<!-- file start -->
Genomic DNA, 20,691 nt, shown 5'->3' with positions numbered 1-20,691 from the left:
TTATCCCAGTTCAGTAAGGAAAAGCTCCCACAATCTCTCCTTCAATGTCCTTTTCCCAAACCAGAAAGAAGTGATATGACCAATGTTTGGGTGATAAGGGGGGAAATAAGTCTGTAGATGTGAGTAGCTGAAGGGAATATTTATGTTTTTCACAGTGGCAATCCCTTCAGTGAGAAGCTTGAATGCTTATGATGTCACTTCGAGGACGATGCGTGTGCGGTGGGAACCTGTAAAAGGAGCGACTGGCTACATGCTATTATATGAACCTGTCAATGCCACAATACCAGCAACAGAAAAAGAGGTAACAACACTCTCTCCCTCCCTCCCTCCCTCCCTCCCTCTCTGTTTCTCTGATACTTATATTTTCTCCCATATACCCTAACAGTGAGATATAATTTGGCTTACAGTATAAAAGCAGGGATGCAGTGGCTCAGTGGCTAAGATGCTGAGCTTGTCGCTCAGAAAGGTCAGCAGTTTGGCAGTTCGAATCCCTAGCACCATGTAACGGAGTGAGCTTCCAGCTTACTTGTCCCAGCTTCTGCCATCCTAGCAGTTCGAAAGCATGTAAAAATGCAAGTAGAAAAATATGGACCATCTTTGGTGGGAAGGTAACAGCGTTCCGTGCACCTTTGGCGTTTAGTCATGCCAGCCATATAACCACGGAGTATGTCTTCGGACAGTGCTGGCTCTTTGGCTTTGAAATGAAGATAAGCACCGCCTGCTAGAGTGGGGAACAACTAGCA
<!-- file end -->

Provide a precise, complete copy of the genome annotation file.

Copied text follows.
Genomic DNA, 20,691 nt, shown 5'->3' with positions numbered 1-20,691 from the left:
TTATCCCAGTTCAGTAAGGAAAAGCTCCCACAATCTCTCCTTCAATGTCCTTTTCCCAAACCAGAAAGAAGTGATATGACCAATGTTTGGGTGATAAGGGGGGAAATAAGTCTGTAGATGTGAGTAGCTGAAGGGAATATTTATGTTTTTCACAGTGGCAATCCCTTCAGTGAGAAGCTTGAATGCTTATGATGTCACTTCGAGGACGATGCGTGTGCGGTGGGAACCTGTAAAAGGAGCGACTGGCTACATGCTATTATATGAACCTGTCAATGCCACAATACCAGCAACAGAAAAAGAGGTAACAACACTCTCTCCCTCCCTCCCTCCCTCCCTCCCTCTCTGTTTCTCTGATACTTATATTTTCTCCCATATACCCTAACAGTGAGATATAATTTGGCTTACAGTATAAAAGCAGGGATGCAGTGGCTCAGTGGCTAAGATGCTGAGCTTGTCGCTCAGAAAGGTCAGCAGTTTGGCAGTTCGAATCCCTAGCACCATGTAACGGAGTGAGCTTCCAGCTTACTTGTCCCAGCTTCTGCCATCCTAGCAGTTCGAAAGCATGTAAAAATGCAAGTAGAAAAATATGGACCATCTTTGGTGGGAAGGTAACAGCGTTCCGTGCACCTTTGGCGTTTAGTCATGCCAGCCATATAACCACGGAGTATGTCTTCGGACAGTGCTGGCTCTTTGGCTTTGAAATGAAGATAAGCACCGCCTGCTAGAGTGGGGAACAACTAGCA